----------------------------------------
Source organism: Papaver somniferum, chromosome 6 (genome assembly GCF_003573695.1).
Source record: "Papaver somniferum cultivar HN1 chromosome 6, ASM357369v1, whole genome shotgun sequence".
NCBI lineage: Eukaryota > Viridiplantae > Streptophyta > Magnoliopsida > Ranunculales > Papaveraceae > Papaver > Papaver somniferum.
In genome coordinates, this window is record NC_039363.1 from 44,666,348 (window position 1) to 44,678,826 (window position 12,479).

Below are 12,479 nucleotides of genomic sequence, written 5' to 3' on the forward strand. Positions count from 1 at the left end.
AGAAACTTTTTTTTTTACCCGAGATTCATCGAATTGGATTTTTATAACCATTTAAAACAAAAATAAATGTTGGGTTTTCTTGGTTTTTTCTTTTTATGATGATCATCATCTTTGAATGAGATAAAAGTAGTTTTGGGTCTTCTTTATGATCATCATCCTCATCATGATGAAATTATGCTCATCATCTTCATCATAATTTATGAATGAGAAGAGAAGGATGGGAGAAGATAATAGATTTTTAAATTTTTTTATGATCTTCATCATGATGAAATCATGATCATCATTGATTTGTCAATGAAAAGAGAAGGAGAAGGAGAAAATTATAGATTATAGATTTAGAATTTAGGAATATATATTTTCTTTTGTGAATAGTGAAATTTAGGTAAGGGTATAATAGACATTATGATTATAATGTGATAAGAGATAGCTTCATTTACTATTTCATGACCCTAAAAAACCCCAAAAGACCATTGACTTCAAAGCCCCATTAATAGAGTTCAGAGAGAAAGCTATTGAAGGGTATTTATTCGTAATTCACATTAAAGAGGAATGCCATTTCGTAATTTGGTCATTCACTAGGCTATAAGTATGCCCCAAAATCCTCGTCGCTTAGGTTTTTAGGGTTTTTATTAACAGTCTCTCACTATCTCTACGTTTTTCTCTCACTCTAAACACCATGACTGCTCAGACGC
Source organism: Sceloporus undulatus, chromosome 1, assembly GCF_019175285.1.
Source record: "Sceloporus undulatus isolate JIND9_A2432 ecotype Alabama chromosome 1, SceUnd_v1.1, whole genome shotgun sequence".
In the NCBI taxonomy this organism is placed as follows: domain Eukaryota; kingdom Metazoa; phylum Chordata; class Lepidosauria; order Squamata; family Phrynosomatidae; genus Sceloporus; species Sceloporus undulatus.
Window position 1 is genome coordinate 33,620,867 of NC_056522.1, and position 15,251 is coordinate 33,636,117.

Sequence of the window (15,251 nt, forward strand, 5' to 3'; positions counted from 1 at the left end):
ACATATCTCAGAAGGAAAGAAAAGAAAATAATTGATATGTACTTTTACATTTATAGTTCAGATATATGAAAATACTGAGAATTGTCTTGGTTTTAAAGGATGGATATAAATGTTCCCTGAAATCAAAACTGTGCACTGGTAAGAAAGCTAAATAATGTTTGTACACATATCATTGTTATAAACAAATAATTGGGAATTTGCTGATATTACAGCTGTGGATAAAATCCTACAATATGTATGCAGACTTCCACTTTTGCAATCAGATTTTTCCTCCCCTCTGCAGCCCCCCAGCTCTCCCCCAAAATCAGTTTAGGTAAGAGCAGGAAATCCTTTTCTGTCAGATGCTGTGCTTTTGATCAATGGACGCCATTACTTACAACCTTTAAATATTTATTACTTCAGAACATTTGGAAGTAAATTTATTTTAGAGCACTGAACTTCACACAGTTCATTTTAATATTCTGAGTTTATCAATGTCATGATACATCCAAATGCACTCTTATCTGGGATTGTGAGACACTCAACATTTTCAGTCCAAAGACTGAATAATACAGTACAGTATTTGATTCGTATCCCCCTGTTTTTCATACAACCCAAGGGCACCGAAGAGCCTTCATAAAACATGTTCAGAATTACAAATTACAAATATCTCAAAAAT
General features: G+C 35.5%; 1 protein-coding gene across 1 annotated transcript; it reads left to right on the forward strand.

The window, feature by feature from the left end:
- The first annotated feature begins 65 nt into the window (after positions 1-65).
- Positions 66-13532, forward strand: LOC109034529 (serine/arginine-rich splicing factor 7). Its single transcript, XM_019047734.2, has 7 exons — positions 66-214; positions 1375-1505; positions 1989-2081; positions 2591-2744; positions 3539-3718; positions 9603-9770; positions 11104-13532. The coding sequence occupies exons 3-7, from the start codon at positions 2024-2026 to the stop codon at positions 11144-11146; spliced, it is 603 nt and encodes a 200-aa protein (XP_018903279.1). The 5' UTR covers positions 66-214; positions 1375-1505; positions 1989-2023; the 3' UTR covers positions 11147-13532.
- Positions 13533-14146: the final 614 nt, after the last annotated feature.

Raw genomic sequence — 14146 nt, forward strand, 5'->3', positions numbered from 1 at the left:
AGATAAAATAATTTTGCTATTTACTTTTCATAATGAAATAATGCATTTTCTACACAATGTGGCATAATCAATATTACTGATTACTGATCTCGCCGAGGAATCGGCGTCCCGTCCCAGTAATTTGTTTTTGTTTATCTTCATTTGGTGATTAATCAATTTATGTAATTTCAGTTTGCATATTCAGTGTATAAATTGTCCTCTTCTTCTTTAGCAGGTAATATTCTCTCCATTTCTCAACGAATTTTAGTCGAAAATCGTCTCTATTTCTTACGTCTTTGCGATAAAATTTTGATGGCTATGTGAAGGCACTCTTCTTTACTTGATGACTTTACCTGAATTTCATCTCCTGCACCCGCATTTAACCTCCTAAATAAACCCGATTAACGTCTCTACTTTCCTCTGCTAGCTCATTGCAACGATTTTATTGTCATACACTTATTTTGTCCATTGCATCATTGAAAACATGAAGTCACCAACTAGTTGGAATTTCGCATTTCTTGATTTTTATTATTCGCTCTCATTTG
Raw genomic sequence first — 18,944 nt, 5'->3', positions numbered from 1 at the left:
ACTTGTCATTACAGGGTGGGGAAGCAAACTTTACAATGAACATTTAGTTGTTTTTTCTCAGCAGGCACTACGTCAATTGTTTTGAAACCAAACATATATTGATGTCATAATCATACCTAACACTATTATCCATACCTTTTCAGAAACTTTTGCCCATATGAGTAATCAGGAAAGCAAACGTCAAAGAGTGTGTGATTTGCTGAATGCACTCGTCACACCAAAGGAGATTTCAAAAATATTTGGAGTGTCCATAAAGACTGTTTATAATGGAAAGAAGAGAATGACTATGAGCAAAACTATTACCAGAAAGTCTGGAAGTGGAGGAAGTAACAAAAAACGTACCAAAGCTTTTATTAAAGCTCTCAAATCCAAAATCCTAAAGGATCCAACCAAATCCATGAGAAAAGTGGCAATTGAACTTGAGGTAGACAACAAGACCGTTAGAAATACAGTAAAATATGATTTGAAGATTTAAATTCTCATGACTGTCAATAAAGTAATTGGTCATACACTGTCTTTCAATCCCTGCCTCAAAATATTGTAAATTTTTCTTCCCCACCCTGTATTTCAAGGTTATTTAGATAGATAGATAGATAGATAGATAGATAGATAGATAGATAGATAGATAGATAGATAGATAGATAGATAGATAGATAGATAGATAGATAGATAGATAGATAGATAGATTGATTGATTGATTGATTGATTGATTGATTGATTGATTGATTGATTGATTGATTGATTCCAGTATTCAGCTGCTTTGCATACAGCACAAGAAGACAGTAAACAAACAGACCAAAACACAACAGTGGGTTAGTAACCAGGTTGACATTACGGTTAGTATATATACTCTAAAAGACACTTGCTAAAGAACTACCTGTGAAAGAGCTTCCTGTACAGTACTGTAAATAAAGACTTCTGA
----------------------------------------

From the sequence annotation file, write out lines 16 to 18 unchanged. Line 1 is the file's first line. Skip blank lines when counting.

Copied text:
- Positions 66-13532, forward strand: LOC109034529 (serine/arginine-rich splicing factor 7). Its single transcript, XM_019047734.2, has 7 exons — positions 66-214; positions 1375-1505; positions 1989-2081; positions 2591-2744; positions 3539-3718; positions 9603-9770; positions 11104-13532. The coding sequence occupies exons 3-7, from the start codon at positions 2024-2026 to the stop codon at positions 11144-11146; spliced, it is 603 nt and encodes a 200-aa protein (XP_018903279.1). The 5' UTR covers positions 66-214; positions 1375-1505; positions 1989-2023; the 3' UTR covers positions 11147-13532.
- Positions 13533-14146: the final 614 nt, after the last annotated feature.

Raw genomic sequence — 14146 nt, forward strand, 5'->3', positions numbered from 1 at the left: